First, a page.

Public Service Broadcasting – The Race For Space

Public Service Broadcasting – The Race For Space

The brilliant Public Service Broadcasting (still unsigned, how’s that possible?) released a 43-minute long historical space-laden album, aptly called The Race For Space.

A younger me’s first ever 7″ single was a recording of Yuri Gagarin’s legendary first orbit around the earth from 1961; Vostok 1.
And with space programmes and space travel being the recurring topic of any of my youth’s show-and-tell in front of the class, my interest in anything cosmonaut and astronaut related never really died down.

Fast forward 20-odd years ahead, and, being on my way for a week of well-deserved peace somewhere on a beach, I decided I needed to pick up a book to kill time.
My decision? Predictable. I picked up a book written by maybe the most well-known astronaut of modern-day, guitar-loving Chris Hadfield’s An Astronaut’s Guide to Life on Earth (recommended read by the way).
I quickly went through the book, grasped by his fantastic stories. Within a couple of days, my rediscovered lust for space was fully rebooted.

It should therefore come as no surprise that, just by reading the album title and browsing through the track listing, The Race For Space was an album I was very much looking forward to.

I’m no stranger to Public Service Broadcasting; their colourful storytelling and intricate inclusions of historical audio excerpts, and I very much enjoyed their debut album Inform-Educate-Entertain.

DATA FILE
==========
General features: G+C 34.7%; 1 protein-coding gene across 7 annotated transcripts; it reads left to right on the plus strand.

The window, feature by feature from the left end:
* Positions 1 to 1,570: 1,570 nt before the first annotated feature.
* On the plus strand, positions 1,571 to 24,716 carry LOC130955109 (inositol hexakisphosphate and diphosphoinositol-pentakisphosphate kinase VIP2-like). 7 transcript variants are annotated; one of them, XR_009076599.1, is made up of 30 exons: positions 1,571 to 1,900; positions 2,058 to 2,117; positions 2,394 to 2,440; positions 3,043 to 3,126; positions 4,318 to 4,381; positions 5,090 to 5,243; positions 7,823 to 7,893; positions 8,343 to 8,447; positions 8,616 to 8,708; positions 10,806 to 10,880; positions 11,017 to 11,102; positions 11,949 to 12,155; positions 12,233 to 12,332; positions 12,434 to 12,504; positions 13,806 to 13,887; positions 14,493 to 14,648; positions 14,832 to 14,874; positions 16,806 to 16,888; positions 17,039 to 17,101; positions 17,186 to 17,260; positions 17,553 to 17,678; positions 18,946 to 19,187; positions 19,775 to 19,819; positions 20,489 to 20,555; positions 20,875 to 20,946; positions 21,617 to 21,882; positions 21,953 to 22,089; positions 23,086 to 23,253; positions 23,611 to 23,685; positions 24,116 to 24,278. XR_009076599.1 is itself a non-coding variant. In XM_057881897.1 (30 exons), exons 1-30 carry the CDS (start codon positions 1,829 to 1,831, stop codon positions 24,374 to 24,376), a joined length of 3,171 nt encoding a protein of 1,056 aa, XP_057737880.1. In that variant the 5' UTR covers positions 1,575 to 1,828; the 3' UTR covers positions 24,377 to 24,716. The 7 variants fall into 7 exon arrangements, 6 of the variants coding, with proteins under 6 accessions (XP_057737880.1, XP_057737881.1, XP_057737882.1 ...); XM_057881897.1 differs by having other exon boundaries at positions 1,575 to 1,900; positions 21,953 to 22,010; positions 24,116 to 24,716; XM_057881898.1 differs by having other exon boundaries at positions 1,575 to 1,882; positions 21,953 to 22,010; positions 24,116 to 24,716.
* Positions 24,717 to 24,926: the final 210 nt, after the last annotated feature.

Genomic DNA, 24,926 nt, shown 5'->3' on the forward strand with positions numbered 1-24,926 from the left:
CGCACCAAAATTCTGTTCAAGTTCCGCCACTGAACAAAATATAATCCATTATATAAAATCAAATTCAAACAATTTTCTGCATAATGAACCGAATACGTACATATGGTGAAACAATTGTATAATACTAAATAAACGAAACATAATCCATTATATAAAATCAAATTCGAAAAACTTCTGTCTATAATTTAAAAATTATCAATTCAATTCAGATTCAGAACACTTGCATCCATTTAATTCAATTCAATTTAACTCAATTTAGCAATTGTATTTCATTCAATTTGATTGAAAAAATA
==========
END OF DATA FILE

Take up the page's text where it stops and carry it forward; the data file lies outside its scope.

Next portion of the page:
The Race For Space opens with its title track and features a historical significant speech by John F. Kennedy, addressing his wish to explore space, and announcing the space race that would grip generations.

Fire In The Cockpit, one of the most emotionally laden tracks on the album, describes the disastrous events that took place on the Apollo 1 mission.
The news coverage extract on top of the perfectly constructed soundscapes gives any space lover the shivers; especially the point where you understand the horrendous place the three soon-to-be astronauts were during the test.

Gagarin, logically about man’s first orbit around Earth, a historical highlight for mankind, is one of the best tracks on the album. The sheer enjoyment and pride symbolised with the chirpy trumpets brings you back (when possible, if you’re old enough) to 1961.

The delightful synths on top of bright guitar riffs on Extravehicular Activity (E.V.A.) seem bright, but the intermezzo in the middle with your eyes closed could give you a feeling of floating in dark space.

In case you have absolutely no interest in space, space travel or carefully sound collages, you will probably not find this album entertaining.

However, if you are like me an aspiring, but never-to-be astronaut or cosmonaut, this album will be the soundtrack to your space dreams. Its carefully structured and chronologically correct order of appearance of each track gives you a great summary of the first 15 years of The Race For Space.

The Race For Space
Fire in the Cockpit
The Other Side
Valentina – Smoke Fairies



About author

Timothy FSM 621 posts

Converted to dEUS-ism in 2001. Keen on screaming Friday Friday Friday once a week on Twitter. Might convince you not to talk about U2.

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